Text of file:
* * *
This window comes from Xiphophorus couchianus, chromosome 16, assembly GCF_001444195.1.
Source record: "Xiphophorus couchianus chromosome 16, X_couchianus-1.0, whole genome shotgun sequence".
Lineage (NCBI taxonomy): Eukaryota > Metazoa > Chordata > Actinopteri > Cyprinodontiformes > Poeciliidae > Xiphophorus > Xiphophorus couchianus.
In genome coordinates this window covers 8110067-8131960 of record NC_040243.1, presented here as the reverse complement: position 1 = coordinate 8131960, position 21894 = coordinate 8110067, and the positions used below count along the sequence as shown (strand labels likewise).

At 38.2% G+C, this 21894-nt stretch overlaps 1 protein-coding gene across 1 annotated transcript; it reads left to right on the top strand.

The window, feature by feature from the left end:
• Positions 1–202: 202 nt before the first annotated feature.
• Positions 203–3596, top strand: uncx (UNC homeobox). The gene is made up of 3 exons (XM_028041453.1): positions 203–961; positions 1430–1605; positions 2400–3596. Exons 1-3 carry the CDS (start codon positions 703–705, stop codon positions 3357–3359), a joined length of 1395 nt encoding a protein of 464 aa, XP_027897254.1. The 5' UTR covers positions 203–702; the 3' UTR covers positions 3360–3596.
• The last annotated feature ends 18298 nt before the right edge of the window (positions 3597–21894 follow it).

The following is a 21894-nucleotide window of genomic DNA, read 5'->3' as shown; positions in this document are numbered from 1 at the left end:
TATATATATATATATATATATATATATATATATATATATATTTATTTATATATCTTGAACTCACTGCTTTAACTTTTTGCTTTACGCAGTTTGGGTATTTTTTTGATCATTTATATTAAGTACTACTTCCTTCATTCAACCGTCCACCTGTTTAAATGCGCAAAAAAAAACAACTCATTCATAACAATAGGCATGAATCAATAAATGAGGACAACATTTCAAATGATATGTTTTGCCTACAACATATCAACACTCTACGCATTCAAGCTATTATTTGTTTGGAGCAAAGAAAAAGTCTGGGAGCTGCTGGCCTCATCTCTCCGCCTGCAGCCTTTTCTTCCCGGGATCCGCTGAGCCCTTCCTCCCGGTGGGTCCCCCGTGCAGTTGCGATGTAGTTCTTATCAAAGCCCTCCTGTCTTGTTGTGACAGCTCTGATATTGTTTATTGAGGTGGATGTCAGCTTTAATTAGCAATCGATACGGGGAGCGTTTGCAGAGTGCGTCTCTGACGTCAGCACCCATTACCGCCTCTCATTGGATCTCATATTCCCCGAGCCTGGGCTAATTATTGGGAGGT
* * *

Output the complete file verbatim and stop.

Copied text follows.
This window comes from Xiphophorus couchianus, chromosome 16, assembly GCF_001444195.1.
Source record: "Xiphophorus couchianus chromosome 16, X_couchianus-1.0, whole genome shotgun sequence".
Lineage (NCBI taxonomy): Eukaryota > Metazoa > Chordata > Actinopteri > Cyprinodontiformes > Poeciliidae > Xiphophorus > Xiphophorus couchianus.
In genome coordinates this window covers 8110067-8131960 of record NC_040243.1, presented here as the reverse complement: position 1 = coordinate 8131960, position 21894 = coordinate 8110067, and the positions used below count along the sequence as shown (strand labels likewise).

At 38.2% G+C, this 21894-nt stretch overlaps 1 protein-coding gene across 1 annotated transcript; it reads left to right on the top strand.

The window, feature by feature from the left end:
• Positions 1–202: 202 nt before the first annotated feature.
• Positions 203–3596, top strand: uncx (UNC homeobox). The gene is made up of 3 exons (XM_028041453.1): positions 203–961; positions 1430–1605; positions 2400–3596. Exons 1-3 carry the CDS (start codon positions 703–705, stop codon positions 3357–3359), a joined length of 1395 nt encoding a protein of 464 aa, XP_027897254.1. The 5' UTR covers positions 203–702; the 3' UTR covers positions 3360–3596.
• The last annotated feature ends 18298 nt before the right edge of the window (positions 3597–21894 follow it).

The following is a 21894-nucleotide window of genomic DNA, read 5'->3' as shown; positions in this document are numbered from 1 at the left end:
TATATATATATATATATATATATATATATATATATATATATTTATTTATATATCTTGAACTCACTGCTTTAACTTTTTGCTTTACGCAGTTTGGGTATTTTTTTGATCATTTATATTAAGTACTACTTCCTTCATTCAACCGTCCACCTGTTTAAATGCGCAAAAAAAAACAACTCATTCATAACAATAGGCATGAATCAATAAATGAGGACAACATTTCAAATGATATGTTTTGCCTACAACATATCAACACTCTACGCATTCAAGCTATTATTTGTTTGGAGCAAAGAAAAAGTCTGGGAGCTGCTGGCCTCATCTCTCCGCCTGCAGCCTTTTCTTCCCGGGATCCGCTGAGCCCTTCCTCCCGGTGGGTCCCCCGTGCAGTTGCGATGTAGTTCTTATCAAAGCCCTCCTGTCTTGTTGTGACAGCTCTGATATTGTTTATTGAGGTGGATGTCAGCTTTAATTAGCAATCGATACGGGGAGCGTTTGCAGAGTGCGTCTCTGACGTCAGCACCCATTACCGCCTCTCATTGGATCTCATATTCCCCGAGCCTGGGCTAATTATTGGGAGGT